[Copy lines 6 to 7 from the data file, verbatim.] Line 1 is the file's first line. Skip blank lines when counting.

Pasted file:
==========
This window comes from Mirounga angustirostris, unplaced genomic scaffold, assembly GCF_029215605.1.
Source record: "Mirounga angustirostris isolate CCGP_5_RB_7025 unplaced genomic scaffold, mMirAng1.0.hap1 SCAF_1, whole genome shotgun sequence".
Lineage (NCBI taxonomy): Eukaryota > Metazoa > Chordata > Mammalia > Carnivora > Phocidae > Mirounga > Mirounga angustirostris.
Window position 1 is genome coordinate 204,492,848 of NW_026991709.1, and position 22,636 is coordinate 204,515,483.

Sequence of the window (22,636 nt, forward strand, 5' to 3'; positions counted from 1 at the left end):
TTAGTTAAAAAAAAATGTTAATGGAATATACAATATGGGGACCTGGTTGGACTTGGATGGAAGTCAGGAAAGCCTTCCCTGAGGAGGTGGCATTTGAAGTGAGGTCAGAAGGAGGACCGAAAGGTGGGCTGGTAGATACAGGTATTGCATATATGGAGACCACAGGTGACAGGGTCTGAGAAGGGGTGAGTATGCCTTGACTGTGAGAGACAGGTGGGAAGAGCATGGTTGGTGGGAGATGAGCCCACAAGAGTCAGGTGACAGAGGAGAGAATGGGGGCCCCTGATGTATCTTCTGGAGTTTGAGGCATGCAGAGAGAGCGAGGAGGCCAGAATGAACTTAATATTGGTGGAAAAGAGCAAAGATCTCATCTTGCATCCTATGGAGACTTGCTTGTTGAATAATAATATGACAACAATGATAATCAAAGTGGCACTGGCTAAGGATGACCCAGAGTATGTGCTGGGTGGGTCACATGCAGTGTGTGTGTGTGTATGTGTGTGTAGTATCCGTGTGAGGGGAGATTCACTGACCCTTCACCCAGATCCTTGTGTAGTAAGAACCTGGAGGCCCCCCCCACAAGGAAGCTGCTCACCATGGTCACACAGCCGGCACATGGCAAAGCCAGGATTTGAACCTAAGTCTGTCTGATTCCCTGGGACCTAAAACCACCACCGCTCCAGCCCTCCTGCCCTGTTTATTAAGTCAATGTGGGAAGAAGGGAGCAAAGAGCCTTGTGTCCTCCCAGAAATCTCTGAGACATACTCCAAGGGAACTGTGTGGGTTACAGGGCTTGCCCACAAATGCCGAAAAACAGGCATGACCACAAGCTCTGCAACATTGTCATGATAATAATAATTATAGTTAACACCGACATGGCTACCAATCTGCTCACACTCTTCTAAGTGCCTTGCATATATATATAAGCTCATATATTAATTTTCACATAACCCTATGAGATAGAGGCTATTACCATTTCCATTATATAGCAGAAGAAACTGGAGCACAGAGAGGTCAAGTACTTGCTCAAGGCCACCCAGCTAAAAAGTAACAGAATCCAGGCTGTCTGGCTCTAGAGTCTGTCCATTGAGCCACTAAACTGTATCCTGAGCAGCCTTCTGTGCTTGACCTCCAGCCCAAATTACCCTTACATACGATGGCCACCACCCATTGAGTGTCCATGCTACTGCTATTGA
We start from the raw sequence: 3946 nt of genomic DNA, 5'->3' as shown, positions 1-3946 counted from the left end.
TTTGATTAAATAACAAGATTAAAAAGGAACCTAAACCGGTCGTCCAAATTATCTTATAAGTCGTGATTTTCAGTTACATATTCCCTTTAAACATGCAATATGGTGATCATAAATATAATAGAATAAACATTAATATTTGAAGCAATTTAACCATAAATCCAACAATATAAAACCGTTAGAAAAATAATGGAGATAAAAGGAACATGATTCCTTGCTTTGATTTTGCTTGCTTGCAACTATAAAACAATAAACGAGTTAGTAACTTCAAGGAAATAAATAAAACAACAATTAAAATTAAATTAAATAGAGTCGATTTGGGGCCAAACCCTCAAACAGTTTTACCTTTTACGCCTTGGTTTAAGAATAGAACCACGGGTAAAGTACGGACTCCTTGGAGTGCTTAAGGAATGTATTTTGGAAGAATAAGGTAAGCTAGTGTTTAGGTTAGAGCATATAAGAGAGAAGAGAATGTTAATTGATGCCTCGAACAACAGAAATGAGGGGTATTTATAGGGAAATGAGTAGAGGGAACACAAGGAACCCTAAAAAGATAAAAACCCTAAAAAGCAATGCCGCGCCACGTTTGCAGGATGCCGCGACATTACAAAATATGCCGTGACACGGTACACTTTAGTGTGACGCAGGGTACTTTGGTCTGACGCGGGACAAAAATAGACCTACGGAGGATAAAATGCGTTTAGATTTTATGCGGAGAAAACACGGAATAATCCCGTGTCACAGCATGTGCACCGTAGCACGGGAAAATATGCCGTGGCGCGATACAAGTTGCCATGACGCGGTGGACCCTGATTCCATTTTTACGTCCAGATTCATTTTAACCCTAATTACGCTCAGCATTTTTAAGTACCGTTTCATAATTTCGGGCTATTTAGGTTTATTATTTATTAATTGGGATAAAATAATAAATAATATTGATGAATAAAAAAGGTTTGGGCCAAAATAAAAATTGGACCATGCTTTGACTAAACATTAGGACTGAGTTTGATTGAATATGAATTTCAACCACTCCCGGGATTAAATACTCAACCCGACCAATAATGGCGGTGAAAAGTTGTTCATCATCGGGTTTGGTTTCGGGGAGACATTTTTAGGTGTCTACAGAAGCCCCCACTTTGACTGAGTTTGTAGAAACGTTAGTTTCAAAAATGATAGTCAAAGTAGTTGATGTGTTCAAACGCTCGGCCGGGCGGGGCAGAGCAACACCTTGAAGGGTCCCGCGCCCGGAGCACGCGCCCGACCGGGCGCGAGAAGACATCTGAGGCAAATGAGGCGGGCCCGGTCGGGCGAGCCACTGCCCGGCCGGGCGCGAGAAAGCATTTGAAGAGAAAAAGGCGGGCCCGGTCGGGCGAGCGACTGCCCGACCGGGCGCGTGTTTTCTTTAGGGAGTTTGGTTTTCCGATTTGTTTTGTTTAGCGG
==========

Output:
TTAGTTAAAAAAAAATGTTAATGGAATATACAATATGGGGACCTGGTTGGACTTGGATGGAAGTCAGGAAAGCCTTCCCTGAGGAGGTGGCATTTGAAGTGAGGTCAGAAGGAGGACCGAAAGGTGGGCTGGTAGATACAGGTATTGCATATATGGAGACCACAGGTGACAGGGTCTGAGAAGGGGTGAGTATGCCTTGACTGTGAGAGACAGGTGGGAAGAGCATGGTTGGTGGGAGATGAGCCCACAAGAGTCAGGTGACAGAGGAGAGAATGGGGGCCCCTGATGTATCTTCTGGAGTTTGAGGCATGCAGAGAGAGCGAGGAGGCCAGAATGAACTTAATATTGGTGGAAAAGAGCAAAGATCTCATCTTGCATCCTATGGAGACTTGCTTGTTGAATAATAATATGACAACAATGATAATCAAAGTGGCACTGGCTAAGGATGACCCAGAGTATGTGCTGGGTGGGTCACATGCAGTGTGTGTGTGTGTATGTGTGTGTAGTATCCGTGTGAGGGGAGATTCACTGACCCTTCACCCAGATCCTTGTGTAGTAAGAACCTGGAGGCCCCCCCCACAAGGAAGCTGCTCACCATGGTCACACAGCCGGCACATGGCAAAGCCAGGATTTGAACCTAAGTCTGTCTGATTCCCTGGGACCTAAAACCACCACCGCTCCAGCCCTCCTGCCCTGTTTATTAAGTCAATGTGGGAAGAAGGGAGCAAAGAGCCTTGTGTCCTCCCAGAAATCTCTGAGACATACTCCAAGGGAACTGTGTGGGTTACAGGGCTTGCCCACAAATGCCGAAAAACAGGCATGACCACAAGCTCTGCAACATTGTCATGATAATAATAATTATAGTTAACACCGACATGGCTACCAATCTGCTCACACTCTTCTAAGTGCCTTGCATATATATATAAGCTCATATATTAATTTTCACATAACCCTATGAGATAGAGGCTATTACCATTTCCATTATATAGCAGAAGAAACTGGAGCACAGAGAGGTCAAGTACTTGCTCAAGGCCACCCAGCTAAAAAGTAACAGAATCCAGGCTGTCTGGCTCTAGAGTCTGTCCATTGAGCCACTAAACTGTATCCTGAGCAGCCTTCTGTGCTTGACCTCCAGCCCAAATTACCCTTACATACGATGGCCACCACCCATTGAGTGTCCATGCTACTGCTATTGA
We start from the raw sequence: 3946 nt of genomic DNA, 5'->3' as shown, positions 1-3946 counted from the left end.